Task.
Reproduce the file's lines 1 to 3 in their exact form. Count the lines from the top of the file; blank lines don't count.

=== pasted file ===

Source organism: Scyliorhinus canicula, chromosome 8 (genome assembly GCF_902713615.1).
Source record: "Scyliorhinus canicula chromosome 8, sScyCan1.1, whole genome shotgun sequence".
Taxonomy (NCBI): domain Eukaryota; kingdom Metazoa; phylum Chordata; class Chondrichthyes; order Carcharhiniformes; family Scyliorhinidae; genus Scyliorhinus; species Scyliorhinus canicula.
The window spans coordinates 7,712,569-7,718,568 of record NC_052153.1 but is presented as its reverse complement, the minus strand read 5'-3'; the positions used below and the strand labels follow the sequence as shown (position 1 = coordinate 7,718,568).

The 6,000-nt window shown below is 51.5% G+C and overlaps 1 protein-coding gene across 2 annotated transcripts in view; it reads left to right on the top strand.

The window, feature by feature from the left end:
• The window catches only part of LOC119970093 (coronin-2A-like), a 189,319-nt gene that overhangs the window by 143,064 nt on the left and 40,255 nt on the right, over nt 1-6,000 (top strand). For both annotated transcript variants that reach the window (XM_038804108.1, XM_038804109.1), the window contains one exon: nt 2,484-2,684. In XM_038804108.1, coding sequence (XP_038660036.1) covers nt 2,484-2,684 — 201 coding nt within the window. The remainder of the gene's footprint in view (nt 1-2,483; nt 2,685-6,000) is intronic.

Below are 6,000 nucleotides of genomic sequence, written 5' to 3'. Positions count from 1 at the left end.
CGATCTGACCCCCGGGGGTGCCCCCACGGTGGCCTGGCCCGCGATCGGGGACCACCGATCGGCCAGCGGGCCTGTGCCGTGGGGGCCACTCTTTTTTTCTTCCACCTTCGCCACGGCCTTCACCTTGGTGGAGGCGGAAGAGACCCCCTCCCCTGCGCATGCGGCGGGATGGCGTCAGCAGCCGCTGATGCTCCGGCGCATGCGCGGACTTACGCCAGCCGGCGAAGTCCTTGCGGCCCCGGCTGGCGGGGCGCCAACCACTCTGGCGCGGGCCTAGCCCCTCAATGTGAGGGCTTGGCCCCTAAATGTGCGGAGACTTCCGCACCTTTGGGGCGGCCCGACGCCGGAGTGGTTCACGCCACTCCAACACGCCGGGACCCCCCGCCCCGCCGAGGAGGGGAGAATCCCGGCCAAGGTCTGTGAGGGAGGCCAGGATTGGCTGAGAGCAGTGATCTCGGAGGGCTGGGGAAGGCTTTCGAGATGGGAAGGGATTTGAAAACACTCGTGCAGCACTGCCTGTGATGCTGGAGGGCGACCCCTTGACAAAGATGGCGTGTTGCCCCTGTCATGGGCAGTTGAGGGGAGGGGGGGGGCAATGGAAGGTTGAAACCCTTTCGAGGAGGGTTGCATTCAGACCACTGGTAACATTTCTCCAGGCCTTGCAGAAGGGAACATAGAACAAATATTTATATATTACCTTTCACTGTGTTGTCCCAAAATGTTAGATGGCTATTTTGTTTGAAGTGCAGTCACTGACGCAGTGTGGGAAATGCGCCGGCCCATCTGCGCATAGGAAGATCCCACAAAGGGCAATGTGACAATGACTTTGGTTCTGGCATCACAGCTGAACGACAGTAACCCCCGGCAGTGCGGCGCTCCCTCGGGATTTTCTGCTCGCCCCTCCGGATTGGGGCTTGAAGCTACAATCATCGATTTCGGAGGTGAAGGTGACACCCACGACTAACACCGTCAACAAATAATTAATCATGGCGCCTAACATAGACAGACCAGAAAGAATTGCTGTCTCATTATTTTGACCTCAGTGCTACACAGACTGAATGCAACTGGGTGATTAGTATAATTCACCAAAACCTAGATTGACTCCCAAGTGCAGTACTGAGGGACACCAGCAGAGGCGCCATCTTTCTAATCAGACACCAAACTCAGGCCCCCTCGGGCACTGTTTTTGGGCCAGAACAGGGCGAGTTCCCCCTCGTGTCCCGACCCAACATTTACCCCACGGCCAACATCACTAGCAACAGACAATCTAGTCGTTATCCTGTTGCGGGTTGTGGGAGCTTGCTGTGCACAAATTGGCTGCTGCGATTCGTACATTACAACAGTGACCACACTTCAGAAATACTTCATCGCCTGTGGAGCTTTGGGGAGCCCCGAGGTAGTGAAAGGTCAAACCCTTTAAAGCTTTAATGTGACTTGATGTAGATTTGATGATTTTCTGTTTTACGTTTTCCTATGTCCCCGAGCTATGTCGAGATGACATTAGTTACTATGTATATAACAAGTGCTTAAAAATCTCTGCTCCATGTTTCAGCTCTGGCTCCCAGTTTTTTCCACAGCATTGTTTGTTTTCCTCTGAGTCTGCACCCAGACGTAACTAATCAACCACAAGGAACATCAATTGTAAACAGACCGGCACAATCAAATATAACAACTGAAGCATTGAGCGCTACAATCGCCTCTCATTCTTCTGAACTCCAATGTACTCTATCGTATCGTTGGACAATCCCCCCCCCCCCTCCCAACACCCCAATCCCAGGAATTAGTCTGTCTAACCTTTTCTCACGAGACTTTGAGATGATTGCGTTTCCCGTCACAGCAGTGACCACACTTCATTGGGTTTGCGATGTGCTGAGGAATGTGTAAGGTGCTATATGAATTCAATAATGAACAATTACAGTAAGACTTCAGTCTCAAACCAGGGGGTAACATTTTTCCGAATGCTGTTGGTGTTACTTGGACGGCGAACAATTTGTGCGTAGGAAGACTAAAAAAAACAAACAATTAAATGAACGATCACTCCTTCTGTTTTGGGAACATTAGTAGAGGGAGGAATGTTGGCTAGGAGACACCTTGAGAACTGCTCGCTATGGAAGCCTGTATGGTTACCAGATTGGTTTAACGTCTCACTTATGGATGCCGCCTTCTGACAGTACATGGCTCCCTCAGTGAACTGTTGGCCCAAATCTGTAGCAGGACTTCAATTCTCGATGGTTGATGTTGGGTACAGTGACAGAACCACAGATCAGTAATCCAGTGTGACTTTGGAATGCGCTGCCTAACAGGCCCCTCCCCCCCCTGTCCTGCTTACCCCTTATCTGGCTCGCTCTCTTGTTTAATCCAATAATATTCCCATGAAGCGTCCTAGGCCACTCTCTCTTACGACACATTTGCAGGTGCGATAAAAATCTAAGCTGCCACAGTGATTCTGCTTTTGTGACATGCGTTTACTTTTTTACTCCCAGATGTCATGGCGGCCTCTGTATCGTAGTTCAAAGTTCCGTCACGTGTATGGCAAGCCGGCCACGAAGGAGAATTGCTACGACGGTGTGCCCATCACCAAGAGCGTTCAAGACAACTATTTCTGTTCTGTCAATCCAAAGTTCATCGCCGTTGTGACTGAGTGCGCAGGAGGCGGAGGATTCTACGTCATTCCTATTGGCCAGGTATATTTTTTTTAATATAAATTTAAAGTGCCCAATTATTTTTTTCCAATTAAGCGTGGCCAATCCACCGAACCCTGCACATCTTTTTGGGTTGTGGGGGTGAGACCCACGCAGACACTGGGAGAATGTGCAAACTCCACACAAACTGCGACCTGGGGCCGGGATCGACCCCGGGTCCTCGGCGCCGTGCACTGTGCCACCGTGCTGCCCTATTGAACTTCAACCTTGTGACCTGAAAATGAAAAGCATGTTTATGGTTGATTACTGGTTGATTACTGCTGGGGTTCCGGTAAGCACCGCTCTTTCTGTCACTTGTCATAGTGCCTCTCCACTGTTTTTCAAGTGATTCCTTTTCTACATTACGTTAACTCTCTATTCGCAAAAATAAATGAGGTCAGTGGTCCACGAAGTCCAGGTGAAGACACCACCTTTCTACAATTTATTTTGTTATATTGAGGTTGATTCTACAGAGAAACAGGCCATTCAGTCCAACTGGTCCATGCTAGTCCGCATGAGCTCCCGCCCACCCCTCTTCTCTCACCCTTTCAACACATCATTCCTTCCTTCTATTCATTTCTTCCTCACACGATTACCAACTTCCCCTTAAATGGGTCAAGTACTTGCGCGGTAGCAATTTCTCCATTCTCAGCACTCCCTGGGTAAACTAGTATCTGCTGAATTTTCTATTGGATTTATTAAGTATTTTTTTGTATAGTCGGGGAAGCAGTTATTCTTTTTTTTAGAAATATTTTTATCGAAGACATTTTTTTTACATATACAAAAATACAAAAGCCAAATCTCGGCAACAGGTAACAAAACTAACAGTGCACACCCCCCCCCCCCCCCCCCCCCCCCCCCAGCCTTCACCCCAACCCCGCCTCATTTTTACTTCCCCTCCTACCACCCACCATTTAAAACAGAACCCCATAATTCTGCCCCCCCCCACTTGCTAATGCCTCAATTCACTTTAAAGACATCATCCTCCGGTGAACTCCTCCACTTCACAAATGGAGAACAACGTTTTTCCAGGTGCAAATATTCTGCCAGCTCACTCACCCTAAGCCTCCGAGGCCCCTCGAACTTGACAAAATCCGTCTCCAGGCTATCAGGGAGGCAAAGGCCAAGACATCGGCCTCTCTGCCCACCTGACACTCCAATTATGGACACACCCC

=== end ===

Source organism: Scyliorhinus canicula, chromosome 8 (genome assembly GCF_902713615.1).
Source record: "Scyliorhinus canicula chromosome 8, sScyCan1.1, whole genome shotgun sequence".
Taxonomy (NCBI): domain Eukaryota; kingdom Metazoa; phylum Chordata; class Chondrichthyes; order Carcharhiniformes; family Scyliorhinidae; genus Scyliorhinus; species Scyliorhinus canicula.